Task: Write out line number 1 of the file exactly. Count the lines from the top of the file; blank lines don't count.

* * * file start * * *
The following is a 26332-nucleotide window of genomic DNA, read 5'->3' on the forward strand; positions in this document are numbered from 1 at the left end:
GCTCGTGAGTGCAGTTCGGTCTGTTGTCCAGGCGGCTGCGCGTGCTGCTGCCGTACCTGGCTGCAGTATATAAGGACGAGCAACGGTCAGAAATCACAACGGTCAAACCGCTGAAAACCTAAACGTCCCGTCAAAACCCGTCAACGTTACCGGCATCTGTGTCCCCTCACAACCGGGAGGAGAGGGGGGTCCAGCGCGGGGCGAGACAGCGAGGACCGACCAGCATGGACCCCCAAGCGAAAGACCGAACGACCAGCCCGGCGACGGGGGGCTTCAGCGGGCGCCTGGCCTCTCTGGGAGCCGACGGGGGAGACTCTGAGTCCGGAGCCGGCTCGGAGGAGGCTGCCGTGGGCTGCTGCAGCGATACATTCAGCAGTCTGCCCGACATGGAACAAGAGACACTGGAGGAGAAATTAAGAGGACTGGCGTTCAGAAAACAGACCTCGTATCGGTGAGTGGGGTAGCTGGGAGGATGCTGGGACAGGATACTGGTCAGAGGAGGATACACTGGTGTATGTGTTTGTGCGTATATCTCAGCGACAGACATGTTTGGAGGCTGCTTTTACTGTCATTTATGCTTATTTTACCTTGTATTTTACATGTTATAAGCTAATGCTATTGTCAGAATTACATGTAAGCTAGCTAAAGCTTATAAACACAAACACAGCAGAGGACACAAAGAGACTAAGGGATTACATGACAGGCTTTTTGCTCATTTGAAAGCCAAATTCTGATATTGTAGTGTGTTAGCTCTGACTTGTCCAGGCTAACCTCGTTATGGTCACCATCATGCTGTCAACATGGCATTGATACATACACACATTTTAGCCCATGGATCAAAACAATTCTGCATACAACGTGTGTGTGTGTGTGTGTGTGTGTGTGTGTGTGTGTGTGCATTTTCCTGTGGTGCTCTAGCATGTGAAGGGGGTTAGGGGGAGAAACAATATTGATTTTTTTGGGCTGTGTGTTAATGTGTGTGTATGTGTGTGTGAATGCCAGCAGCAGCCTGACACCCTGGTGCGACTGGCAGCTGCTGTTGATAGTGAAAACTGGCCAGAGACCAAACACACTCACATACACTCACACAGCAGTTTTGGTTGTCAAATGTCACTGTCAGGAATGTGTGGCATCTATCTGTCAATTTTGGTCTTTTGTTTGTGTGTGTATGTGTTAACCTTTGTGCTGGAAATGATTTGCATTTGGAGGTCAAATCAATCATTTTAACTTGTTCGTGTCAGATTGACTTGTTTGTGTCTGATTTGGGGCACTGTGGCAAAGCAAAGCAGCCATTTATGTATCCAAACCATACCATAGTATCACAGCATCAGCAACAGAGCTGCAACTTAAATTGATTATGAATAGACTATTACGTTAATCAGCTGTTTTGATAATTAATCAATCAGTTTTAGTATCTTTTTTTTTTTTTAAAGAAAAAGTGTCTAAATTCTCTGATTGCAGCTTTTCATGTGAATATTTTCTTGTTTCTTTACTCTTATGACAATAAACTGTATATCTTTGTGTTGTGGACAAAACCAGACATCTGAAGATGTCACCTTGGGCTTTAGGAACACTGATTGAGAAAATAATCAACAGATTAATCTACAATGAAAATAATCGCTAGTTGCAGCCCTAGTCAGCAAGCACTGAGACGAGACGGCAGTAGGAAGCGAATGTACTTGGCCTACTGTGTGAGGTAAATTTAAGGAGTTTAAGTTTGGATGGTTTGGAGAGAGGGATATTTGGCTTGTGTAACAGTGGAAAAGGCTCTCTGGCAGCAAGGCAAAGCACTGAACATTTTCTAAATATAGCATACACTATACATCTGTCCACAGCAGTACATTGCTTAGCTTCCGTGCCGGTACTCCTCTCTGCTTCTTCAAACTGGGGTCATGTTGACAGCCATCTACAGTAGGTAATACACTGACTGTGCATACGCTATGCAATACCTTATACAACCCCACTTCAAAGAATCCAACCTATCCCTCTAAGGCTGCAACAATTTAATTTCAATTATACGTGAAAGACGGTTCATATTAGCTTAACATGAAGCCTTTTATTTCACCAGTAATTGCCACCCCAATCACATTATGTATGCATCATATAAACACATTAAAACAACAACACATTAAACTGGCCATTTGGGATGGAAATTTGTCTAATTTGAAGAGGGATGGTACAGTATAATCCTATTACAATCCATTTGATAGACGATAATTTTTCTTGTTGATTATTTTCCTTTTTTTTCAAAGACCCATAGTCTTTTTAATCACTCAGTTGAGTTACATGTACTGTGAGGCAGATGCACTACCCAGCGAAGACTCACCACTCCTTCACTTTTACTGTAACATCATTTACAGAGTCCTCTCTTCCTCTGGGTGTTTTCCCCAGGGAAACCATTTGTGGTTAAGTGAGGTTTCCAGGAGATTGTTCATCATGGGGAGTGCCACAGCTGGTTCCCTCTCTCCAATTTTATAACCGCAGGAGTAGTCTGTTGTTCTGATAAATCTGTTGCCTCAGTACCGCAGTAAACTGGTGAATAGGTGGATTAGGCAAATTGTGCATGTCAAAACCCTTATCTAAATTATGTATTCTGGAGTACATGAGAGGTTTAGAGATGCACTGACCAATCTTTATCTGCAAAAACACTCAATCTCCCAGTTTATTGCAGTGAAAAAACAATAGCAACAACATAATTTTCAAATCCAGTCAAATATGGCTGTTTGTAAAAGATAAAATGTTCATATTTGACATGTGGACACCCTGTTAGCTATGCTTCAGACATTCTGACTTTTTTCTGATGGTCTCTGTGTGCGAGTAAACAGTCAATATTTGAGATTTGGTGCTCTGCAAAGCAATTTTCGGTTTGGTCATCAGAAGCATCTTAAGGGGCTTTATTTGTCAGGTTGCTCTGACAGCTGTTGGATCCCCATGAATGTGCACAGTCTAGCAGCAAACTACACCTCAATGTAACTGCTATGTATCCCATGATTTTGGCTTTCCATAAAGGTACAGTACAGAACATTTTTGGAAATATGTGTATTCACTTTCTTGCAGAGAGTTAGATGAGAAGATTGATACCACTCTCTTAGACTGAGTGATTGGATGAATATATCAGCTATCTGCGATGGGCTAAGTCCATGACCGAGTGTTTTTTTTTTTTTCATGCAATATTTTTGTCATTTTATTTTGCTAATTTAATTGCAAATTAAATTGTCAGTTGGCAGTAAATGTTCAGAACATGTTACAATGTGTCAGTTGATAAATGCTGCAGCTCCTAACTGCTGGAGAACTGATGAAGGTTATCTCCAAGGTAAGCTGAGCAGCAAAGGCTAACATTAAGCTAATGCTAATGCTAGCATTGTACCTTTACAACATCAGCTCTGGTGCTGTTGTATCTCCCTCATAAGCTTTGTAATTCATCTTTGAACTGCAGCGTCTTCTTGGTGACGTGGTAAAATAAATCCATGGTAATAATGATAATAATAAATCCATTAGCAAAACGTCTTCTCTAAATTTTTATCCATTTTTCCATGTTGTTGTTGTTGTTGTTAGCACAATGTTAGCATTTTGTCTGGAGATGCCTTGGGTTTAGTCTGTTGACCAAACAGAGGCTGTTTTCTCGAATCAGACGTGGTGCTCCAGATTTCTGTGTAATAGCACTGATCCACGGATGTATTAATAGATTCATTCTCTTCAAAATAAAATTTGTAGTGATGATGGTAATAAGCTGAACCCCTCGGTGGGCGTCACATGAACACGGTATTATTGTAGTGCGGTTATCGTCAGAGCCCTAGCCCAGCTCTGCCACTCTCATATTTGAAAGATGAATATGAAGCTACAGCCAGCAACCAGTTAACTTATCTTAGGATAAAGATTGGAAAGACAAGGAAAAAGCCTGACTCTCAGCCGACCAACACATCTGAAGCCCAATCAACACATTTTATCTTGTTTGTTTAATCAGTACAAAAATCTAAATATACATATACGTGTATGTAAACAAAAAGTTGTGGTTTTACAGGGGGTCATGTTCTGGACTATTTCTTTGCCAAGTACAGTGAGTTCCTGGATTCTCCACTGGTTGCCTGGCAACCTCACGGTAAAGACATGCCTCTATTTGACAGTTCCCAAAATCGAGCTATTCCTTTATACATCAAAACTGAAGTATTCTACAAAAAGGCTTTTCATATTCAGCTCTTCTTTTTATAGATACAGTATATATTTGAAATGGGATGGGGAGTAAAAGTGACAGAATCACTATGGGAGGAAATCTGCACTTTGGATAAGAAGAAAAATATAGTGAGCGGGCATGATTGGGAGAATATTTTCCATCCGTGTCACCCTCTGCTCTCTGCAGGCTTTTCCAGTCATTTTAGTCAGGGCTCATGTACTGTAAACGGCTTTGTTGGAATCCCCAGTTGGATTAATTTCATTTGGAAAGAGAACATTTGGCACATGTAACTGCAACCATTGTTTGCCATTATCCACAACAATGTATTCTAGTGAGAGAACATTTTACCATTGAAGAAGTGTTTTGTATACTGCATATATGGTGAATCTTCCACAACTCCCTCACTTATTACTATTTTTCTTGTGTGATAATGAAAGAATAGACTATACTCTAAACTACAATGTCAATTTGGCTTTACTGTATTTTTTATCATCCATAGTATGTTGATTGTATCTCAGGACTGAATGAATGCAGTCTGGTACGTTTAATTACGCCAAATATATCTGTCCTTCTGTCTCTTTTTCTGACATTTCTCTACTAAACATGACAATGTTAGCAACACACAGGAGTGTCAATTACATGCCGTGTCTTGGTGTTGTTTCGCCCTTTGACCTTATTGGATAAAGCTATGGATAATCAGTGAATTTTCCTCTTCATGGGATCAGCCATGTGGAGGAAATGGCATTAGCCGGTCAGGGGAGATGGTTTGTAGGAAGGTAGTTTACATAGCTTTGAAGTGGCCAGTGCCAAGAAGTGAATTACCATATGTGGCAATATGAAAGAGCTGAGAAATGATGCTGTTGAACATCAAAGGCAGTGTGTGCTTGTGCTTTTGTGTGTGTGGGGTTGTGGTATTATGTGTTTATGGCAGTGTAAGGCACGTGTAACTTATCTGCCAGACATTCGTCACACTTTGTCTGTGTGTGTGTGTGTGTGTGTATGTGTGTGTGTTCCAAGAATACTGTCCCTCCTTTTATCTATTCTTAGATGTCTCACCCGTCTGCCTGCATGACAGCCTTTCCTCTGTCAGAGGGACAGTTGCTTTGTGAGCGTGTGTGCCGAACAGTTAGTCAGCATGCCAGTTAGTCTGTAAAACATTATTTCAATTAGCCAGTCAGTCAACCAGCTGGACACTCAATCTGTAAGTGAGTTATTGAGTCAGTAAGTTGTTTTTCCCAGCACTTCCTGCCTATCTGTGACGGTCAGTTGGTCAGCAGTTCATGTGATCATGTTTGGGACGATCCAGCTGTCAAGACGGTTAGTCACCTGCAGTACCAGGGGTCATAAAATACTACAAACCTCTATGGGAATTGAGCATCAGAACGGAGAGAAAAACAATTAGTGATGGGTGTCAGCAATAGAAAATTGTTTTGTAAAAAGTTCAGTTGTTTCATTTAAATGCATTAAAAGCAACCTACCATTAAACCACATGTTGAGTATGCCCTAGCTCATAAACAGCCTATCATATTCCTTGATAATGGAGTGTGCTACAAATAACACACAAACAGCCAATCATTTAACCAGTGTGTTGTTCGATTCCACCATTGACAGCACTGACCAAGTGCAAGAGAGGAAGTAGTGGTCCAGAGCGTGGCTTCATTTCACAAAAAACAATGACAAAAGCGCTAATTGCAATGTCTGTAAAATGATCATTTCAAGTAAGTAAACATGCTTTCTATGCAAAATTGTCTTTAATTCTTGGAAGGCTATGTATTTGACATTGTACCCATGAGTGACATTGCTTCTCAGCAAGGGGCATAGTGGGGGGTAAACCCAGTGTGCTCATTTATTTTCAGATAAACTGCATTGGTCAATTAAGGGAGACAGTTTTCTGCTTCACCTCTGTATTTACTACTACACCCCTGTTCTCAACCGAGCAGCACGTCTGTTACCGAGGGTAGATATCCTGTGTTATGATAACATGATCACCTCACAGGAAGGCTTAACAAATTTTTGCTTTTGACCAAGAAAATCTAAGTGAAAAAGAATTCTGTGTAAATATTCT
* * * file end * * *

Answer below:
The following is a 26332-nucleotide window of genomic DNA, read 5'->3' on the forward strand; positions in this document are numbered from 1 at the left end: